Interest in the Islamic world and its art and culture is burgeoning, as new museums and permanent galleries devoted to displaying it proliferate across the globe. At the same time that an unprecedented number of museums present “Islamic art,” scholars within the field have questioned the coherence of the category of Islamic art or Islamic culture. The most challenging critiques have focused on the typical geography of art labeled Islamic, its chronology, and its relationship to religion. This panel brings together several curators and scholars who have worked on recent exhibits that address these questions in different ways, at the Metropolitan Museum, the Children’s Museum of Manhattan, the Smithsonian’s Freer|Sackler galleries and the Brooklyn Museum.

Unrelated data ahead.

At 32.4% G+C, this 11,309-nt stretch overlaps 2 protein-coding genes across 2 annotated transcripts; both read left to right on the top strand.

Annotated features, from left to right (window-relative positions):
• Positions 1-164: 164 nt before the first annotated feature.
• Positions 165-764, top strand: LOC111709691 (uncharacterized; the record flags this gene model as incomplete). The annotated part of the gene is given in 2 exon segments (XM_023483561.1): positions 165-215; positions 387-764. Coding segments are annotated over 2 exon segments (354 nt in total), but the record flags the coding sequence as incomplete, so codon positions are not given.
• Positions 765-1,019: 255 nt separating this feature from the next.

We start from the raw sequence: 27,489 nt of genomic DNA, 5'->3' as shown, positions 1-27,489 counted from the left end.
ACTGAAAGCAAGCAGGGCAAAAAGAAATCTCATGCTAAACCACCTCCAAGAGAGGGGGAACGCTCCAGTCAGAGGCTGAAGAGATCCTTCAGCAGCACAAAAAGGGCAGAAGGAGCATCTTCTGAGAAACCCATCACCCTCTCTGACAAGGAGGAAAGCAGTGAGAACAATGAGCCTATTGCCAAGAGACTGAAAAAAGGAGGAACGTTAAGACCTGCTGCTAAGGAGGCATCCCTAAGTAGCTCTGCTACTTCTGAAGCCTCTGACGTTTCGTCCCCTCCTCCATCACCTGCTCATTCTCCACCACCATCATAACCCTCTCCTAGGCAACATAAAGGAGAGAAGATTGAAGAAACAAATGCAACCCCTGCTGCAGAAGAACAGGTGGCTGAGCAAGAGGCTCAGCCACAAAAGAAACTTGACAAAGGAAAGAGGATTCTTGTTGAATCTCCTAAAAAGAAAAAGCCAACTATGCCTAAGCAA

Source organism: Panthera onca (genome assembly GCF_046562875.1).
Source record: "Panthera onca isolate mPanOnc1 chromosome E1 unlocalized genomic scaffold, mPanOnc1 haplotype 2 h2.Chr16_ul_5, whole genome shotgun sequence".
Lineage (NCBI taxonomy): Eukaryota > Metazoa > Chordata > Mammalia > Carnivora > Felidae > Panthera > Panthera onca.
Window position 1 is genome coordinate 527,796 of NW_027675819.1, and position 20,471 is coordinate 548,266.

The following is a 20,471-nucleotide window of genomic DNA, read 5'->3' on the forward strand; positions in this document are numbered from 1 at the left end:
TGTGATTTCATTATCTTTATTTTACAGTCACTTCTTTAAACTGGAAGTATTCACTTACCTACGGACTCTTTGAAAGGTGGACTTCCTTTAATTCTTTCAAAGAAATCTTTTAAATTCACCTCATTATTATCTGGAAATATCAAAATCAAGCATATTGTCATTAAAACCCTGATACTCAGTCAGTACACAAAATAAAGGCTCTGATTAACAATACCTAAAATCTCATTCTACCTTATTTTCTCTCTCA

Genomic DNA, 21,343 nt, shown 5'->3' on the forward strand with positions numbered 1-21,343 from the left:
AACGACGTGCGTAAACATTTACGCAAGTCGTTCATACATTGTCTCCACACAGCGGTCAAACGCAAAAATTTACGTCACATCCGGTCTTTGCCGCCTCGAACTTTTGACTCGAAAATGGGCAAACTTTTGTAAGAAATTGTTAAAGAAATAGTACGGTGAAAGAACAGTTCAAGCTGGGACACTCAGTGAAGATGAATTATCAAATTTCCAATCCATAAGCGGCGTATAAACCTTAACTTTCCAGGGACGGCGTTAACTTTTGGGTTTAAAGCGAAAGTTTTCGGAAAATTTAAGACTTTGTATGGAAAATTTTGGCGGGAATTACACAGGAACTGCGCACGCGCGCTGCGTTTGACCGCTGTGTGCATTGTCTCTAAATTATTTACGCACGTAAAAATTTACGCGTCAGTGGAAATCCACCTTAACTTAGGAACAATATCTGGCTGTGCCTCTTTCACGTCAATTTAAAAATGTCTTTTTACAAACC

Simon Rettig, Assistant Curator, Arts of the Islamic World, Freer Gallery of Art, and Arthur M. Sackler Gallery, Smithsonian Institution
Ayşin Yoltar-Yıldırım, Hagop Kevorkian Associate Curator of Islamic Art, Brooklyn Museum
Navina Haidar, Nasser Sabah al-Ahmad al-Sabah Curator, Department of Islamic Art, The Metropolitan Museum of Art
Hussein Rashid, Founder of Islamicate and Academic Advisor to the Children’s Museum of Manhattan Exhibit
Abigail Balbale, Assistant Professor, Middle Eastern and Islamic Studies, NYU
NYU Abu Dhabi Institute
In Collaboration with
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